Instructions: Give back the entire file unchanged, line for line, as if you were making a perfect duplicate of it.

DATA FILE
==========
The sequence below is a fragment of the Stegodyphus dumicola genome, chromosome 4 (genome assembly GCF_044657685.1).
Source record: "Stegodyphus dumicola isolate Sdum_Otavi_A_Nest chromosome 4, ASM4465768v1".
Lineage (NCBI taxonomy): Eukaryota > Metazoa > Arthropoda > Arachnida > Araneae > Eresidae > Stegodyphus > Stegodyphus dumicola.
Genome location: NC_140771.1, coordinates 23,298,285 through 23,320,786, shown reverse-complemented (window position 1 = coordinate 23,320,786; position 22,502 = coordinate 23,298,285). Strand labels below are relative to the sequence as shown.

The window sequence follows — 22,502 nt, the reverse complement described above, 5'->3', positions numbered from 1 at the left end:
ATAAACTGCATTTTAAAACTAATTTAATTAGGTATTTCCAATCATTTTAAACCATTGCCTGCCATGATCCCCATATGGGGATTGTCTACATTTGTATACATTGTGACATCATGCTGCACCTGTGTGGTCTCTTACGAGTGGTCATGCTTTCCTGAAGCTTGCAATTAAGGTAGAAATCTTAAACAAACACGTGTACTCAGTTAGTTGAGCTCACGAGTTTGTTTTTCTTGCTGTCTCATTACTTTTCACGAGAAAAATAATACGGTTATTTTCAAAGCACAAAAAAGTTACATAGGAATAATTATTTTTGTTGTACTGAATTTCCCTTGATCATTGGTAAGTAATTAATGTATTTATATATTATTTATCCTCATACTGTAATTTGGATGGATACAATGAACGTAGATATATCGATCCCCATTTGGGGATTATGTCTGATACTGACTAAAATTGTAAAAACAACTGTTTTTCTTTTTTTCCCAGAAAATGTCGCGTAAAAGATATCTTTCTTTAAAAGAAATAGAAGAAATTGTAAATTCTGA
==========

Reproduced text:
The sequence below is a fragment of the Stegodyphus dumicola genome, chromosome 4 (genome assembly GCF_044657685.1).
Source record: "Stegodyphus dumicola isolate Sdum_Otavi_A_Nest chromosome 4, ASM4465768v1".
Lineage (NCBI taxonomy): Eukaryota > Metazoa > Arthropoda > Arachnida > Araneae > Eresidae > Stegodyphus > Stegodyphus dumicola.
Genome location: NC_140771.1, coordinates 23,298,285 through 23,320,786, shown reverse-complemented (window position 1 = coordinate 23,320,786; position 22,502 = coordinate 23,298,285). Strand labels below are relative to the sequence as shown.

The window sequence follows — 22,502 nt, the reverse complement described above, 5'->3', positions numbered from 1 at the left end:
ATAAACTGCATTTTAAAACTAATTTAATTAGGTATTTCCAATCATTTTAAACCATTGCCTGCCATGATCCCCATATGGGGATTGTCTACATTTGTATACATTGTGACATCATGCTGCACCTGTGTGGTCTCTTACGAGTGGTCATGCTTTCCTGAAGCTTGCAATTAAGGTAGAAATCTTAAACAAACACGTGTACTCAGTTAGTTGAGCTCACGAGTTTGTTTTTCTTGCTGTCTCATTACTTTTCACGAGAAAAATAATACGGTTATTTTCAAAGCACAAAAAAGTTACATAGGAATAATTATTTTTGTTGTACTGAATTTCCCTTGATCATTGGTAAGTAATTAATGTATTTATATATTATTTATCCTCATACTGTAATTTGGATGGATACAATGAACGTAGATATATCGATCCCCATTTGGGGATTATGTCTGATACTGACTAAAATTGTAAAAACAACTGTTTTTCTTTTTTTCCCAGAAAATGTCGCGTAAAAGATATCTTTCTTTAAAAGAAATAGAAGAAATTGTAAATTCTGA